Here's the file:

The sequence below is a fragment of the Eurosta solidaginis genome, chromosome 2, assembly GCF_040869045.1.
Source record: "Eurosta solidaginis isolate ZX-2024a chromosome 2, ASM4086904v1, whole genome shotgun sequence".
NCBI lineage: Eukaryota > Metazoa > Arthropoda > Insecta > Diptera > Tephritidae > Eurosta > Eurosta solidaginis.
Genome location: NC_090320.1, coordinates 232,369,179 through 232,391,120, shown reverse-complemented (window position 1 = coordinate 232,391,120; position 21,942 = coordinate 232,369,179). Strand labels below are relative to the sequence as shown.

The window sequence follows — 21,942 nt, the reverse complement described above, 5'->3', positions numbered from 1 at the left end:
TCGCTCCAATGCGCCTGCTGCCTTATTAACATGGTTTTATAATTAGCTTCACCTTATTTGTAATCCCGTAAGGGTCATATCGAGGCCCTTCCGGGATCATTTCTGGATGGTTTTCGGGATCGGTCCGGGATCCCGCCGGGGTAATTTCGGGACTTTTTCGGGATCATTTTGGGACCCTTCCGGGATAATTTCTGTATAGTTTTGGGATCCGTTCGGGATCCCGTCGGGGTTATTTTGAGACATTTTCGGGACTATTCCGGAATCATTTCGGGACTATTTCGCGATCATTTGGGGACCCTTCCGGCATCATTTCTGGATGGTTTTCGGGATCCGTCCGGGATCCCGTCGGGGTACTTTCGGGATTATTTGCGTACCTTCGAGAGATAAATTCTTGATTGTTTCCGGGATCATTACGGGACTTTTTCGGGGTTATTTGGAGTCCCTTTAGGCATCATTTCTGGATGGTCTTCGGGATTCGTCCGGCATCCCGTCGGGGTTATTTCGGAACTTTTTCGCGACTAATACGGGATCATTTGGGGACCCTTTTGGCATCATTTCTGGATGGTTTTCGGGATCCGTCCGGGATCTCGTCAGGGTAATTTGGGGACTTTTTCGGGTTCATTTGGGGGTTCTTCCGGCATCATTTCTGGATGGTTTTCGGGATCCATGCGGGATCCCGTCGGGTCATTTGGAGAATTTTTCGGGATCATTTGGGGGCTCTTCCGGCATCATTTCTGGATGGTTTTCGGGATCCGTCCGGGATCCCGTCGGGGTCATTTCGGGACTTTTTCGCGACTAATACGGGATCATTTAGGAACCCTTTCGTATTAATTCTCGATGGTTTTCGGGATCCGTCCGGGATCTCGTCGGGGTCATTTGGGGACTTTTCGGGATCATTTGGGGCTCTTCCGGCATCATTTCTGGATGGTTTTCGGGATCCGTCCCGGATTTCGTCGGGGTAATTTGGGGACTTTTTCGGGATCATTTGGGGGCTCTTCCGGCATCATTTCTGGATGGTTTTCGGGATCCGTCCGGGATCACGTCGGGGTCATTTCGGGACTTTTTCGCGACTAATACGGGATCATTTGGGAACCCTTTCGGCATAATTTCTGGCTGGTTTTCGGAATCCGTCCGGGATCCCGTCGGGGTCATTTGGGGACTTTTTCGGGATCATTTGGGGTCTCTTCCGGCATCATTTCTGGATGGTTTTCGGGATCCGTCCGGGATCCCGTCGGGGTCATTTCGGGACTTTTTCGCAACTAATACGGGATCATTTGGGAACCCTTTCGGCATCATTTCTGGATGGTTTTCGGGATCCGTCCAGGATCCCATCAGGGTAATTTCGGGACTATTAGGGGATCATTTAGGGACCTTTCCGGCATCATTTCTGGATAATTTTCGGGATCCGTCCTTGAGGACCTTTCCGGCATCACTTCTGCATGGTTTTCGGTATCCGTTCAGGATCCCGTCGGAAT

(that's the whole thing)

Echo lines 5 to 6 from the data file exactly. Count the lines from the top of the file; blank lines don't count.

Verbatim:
The window sequence follows — 21,942 nt, the reverse complement described above, 5'->3', positions numbered from 1 at the left end:
TCGCTCCAATGCGCCTGCTGCCTTATTAACATGGTTTTATAATTAGCTTCACCTTATTTGTAATCCCGTAAGGGTCATATCGAGGCCCTTCCGGGATCATTTCTGGATGGTTTTCGGGATCGGTCCGGGATCCCGCCGGGGTAATTTCGGGACTTTTTCGGGATCATTTTGGGACCCTTCCGGGATAATTTCTGTATAGTTTTGGGATCCGTTCGGGATCCCGTCGGGGTTATTTTGAGACATTTTCGGGACTATTCCGGAATCATTTCGGGACTATTTCGCGATCATTTGGGGACCCTTCCGGCATCATTTCTGGATGGTTTTCGGGATCCGTCCGGGATCCCGTCGGGGTACTTTCGGGATTATTTGCGTACCTTCGAGAGATAAATTCTTGATTGTTTCCGGGATCATTACGGGACTTTTTCGGGGTTATTTGGAGTCCCTTTAGGCATCATTTCTGGATGGTCTTCGGGATTCGTCCGGCATCCCGTCGGGGTTATTTCGGAACTTTTTCGCGACTAATACGGGATCATTTGGGGACCCTTTTGGCATCATTTCTGGATGGTTTTCGGGATCCGTCCGGGATCTCGTCAGGGTAATTTGGGGACTTTTTCGGGTTCATTTGGGGGTTCTTCCGGCATCATTTCTGGATGGTTTTCGGGATCCATGCGGGATCCCGTCGGGTCATTTGGAGAATTTTTCGGGATCATTTGGGGGCTCTTCCGGCATCATTTCTGGATGGTTTTCGGGATCCGTCCGGGATCCCGTCGGGGTCATTTCGGGACTTTTTCGCGACTAATACGGGATCATTTAGGAACCCTTTCGTATTAATTCTCGATGGTTTTCGGGATCCGTCCGGGATCTCGTCGGGGTCATTTGGGGACTTTTCGGGATCATTTGGGGCTCTTCCGGCATCATTTCTGGATGGTTTTCGGGATCCGTCCCGGATTTCGTCGGGGTAATTTGGGGACTTTTTCGGGATCATTTGGGGGCTCTTCCGGCATCATTTCTGGATGGTTTTCGGGATCCGTCCGGGATCACGTCGGGGTCATTTCGGGACTTTTTCGCGACTAATACGGGATCATTTGGGAACCCTTTCGGCATAATTTCTGGCTGGTTTTCGGAATCCGTCCGGGATCCCGTCGGGGTCATTTGGGGACTTTTTCGGGATCATTTGGGGTCTCTTCCGGCATCATTTCTGGATGGTTTTCGGGATCCGTCCGGGATCCCGTCGGGGTCATTTCGGGACTTTTTCGCAACTAATACGGGATCATTTGGGAACCCTTTCGGCATCATTTCTGGATGGTTTTCGGGATCCGTCCAGGATCCCATCAGGGTAATTTCGGGACTATTAGGGGATCATTTAGGGACCTTTCCGGCATCATTTCTGGATAATTTTCGGGATCCGTCCTTGAGGACCTTTCCGGCATCACTTCTGCATGGTTTTCGGTATCCGTTCAGGATCCCGTCGGAAT